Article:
Blog Post

Getting Drive Info Part 3, CLR


In the first two parts, (Part 1, Part 2), of the Getting Drive Info series the techniques to gather drive info with methods that will work on SQL Server 2000 were presented. Now it is time to move on to look at the options that the newer versions of SQL Server can use. In this article the drive info will be retrieved via the CLR. Andy Novick (Blog) wrote the code to accomplish this in his article, CLR Function to return free space for all drives on a server, on Security and environment set up were not covered in this article. Rather than reinvent the wheel, the code from the referenced article will be used. I will discuss security and the setup I created to run it .

The first attempt was to build and deploy to the master database. This resulted in the following error:

Msg 6522, Level 16, State 2, Line 1

A .NET Framework error occurred during execution of user-defined routine or aggregate “drive_info”:

System.Security.SecurityException: Request for the permission of type ‘System.Security.Permissions.SecurityPermission, mscorlib, Version=, Culture=neutral, PublicKeyToken=b77a5c561934e089’ failed.


at System.Security.CodeAccessSecurityEngine.Check(Object demand, StackCrawlMark& stackMark, Boolean isPermSet)

at System.Security.CodeAccessPermission.Demand()

at System.IO.Directory.GetLogicalDrives()

at System.IO.DriveInfo.GetDrives()

at UserDefinedFunctions.drive_info()

After getting the above error and not really understanding the ramifications of an unsafe assembly, I decide it was time to do some reading. I found that the book, A Developers Guide to SQL Server 2005, had an excellent discussion of the CLR and the different assembly security types. Now I was ready to create an environment for this function.

Since this was a function for DBAs to use for system monitoring, I created a new database named DBA_Tools and set the owner to sa. In order to let an Unsafe assembly execute, the TRUSTWORTHY option needs to be enabled. Turn on Trustworthy with this command.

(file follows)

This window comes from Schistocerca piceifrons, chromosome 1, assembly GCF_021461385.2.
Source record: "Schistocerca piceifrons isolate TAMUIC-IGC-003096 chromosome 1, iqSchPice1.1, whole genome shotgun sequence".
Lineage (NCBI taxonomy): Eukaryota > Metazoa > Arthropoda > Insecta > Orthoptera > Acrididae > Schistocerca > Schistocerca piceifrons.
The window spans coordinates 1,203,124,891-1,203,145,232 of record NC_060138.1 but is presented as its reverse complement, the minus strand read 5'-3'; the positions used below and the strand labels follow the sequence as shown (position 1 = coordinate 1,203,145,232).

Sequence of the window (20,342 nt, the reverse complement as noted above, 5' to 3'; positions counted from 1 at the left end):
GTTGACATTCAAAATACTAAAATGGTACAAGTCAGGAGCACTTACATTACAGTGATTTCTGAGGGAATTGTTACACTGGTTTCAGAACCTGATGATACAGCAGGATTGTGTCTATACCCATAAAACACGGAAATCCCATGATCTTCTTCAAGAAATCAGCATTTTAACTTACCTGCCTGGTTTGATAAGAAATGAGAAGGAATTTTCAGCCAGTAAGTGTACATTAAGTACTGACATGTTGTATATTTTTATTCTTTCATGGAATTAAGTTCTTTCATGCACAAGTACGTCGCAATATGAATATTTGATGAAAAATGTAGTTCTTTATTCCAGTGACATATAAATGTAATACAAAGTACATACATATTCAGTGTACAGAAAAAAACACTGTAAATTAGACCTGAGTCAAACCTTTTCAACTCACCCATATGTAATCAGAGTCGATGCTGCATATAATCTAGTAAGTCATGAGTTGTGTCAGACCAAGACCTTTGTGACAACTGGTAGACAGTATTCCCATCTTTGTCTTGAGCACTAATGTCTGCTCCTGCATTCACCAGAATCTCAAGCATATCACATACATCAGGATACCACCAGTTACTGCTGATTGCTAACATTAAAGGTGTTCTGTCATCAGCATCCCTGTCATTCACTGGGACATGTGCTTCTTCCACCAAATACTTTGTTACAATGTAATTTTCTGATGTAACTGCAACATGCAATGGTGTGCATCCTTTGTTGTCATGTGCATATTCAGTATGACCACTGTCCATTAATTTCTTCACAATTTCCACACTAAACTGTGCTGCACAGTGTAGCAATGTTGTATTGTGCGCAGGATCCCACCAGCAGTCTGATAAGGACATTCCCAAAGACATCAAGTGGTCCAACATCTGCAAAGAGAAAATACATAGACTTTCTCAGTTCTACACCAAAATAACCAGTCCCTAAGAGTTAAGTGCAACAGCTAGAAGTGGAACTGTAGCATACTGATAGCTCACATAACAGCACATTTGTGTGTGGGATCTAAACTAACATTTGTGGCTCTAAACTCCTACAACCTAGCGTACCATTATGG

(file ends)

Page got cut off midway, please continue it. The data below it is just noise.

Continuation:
Make sure that the CLR server option is enabled, otherwise you can’t execute the CLR function. This can be accomplished with this script.

EXECUTE sp_configure 'show advanced options', 1
EXECUTE sp_configure 'clr enabled', 1

One thing that I did notice is having the CLR server option enabled or disabled had no impact on deploying the function. This is a great feature if you typically don’t want the CLR enabled all of the time. The CLR can be enabled by the script that runs drive_info() function and then be disabled immediately after.

Moving on to the Visual Studio setup, make sure the connection in the CLR database project points to the DBA_Tools database. Set the Assembly name property on the Application tab of the Solution property page to something more appropriate.

Set the Assembly Name

The CLR function performed as advertised after setting everything up correctly. The function was built in both Visual Studio 2005 and 2008 and deployed to the corresponding versions of SQL Server. The setup worked on both SQL Server 2005 and 2008. Here is a sample output.

Results of the drive_info function

Utilizing the table, DriveInfo, that was used in the previous installments, the script to populate it would be:

SELECT letter   AS Drive
     , total_mb AS DriveSize
     , free_mb  AS FreeSpace 
  FROM drive_info()
 WHERE type = 'Fixed'

Although this solution works well enough, there is some risk with this approach. Based on how an Unsafe assembly is handled with in the SQLOS, there is a risk for memory leaks when an unhandled exception occurs. If a solution can be created that uses alternative SQL Server features rather than an Unsafe CLR assembly, I would choose the alternative. Speaking of alternatives, that where the next installments come in. They will cover using SSIS to get the drive info via the Script Component and WMI.

Original post (opens in new tab)
View comments in original post (opens in new tab)


You rated this post out of 5. Change rating




You rated this post out of 5. Change rating